RPGR-related X-linked Retinitis Pigmentosa: RPGR Gene Deletion/Duplication

Condition Description

Retinitis pigmentosa (RP) is a group of inherited disorders characterized by abnormalities of the photoreceptors on the retinal pigment epithelium.  RP disorders lead to progressive visual loss.  The first symptom is usually night blindness followed by visual field constriction which eventually leads to central vision loss.  Isolated RP is most often inherited as an autosomal recessive disorder (50-60% of cases), but can be autosomal dominant (30-40%), or X-linked (5-15%) as well.  More than 45 different genes accounting for approximately 60% of affected individuals have been implicated in RP. 

Mutations in RPGR (Xp21.1), also called RP3, account for 70-90% of X-linked RP cases.  Carrier females may show mild retinal degeneration.
Mutations in RPGR have also been identified in individuals with cone-rod dystrophy, RP with sinorespiratory infection, with or without deafness, and atrophic macular degeneration. 

For patients with suspected X-Linked RP, sequence analysis is recommended as the first step in mutation identification. For patients in whom mutations are not identified by full gene sequencing, deletion/duplication analysis is appropriate.

This testing is for analysis of the RPGR gene only.

Visit www.ThinkGenetic.com for patient-friendly information on retinitis pigmentosa.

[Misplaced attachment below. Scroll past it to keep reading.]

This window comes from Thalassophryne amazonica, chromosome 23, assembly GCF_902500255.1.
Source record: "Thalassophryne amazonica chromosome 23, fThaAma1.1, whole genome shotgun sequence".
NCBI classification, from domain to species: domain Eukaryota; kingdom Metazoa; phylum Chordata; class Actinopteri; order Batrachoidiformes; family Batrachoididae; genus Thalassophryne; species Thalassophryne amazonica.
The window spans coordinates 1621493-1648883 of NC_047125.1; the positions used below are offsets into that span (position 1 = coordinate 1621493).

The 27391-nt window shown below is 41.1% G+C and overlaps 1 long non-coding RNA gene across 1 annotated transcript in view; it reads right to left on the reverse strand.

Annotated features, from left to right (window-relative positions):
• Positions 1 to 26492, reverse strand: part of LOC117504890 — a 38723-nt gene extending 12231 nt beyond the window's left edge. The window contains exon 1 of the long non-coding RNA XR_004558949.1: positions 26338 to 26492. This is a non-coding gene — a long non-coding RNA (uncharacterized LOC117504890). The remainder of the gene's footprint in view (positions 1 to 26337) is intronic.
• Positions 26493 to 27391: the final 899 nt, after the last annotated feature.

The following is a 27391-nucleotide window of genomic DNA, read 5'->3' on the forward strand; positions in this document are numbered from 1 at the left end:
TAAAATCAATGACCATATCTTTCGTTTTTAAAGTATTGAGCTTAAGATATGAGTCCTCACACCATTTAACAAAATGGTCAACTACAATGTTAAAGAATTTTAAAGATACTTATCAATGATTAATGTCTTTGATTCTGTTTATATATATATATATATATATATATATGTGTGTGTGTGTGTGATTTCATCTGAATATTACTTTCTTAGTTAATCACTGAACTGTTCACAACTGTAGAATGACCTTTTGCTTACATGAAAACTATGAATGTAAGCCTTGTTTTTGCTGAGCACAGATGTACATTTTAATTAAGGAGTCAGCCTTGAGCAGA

• Hartong, D. et al.  Retinitis pigmentosa Lancet. 368:1795-7809.
  • GeneReviews
  • OMIM #312610RPGR gene
  • OMIM #300029RP3 gene

Genes (1)

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This test is indicated for:

  • Confirmation of a clinical diagnosis of RPGR-Related X-Linked RP in an individual in whom sequence analysis was negative.
  • Carrier testing in adults with a family history of RPGR-Related X-Linked RP in whom sequence analysis was negative.


DNA isolated from peripheral blood is hybridized to a CGH array to detect deletions and duplications. The targeted CGH array has overlapping probes which cover the entire genomic region.


Detection is limited to duplications and deletions. The CGH array will not detect point or intronic mutations. Results of molecular analysis must be interpreted in the context of the patient's clinical and/or biochemical phenotype.

Specimen Requirements

Listed below are EGL's preferred sample criteria. For any questions, please call 470.378.2200 and ask to speak with a laboratory genetic counselor (eglgc@egl-eurofins.com).
Submit only 1 of the following specimen types
Whole Blood (EDTA)

EDTA (Purple Top)
Infants and Young Children (<2 years of age): 2-3 ml
Children > 2 years of age to 10 years old: 3-5 ml
Older Children & Adults: 5-10 ml
Autopsy: 2-3 ml unclotted cord or cardiac blood
Collection and Shipping
Ship sample at room temperature for receipt at EGL within 72 hours of collection. Do not freeze.
DNA, Isolated

Isolation using the Perkin Elmer™Chemagen™ Chemagen™ Automated Extraction method or Qiagen™ Puregene kit for DNA extraction is recommended.
Collection and Shipping
Refrigerate until time of shipment in 100 ng/µL in TE buffer. Ship sample at room temperature with overnight delivery.
  • Sequence analysis of the RPGR gene is available and is required before deletion/duplication analysis.  
  • Custom diagnostic mutation analysis (KM) is available to family members if mutations are identified by targeted mutation testing or sequencing analysis.
  • Prenatal testing is available only for known familial mutations to individuals who are confirmed carriers of mutations. Please contact the laboratory genetic counselor to discuss appropriate testing prior to collecting a prenatal specimen.
  • Sequencing analysis for the RP2 gene is also available.

How to Order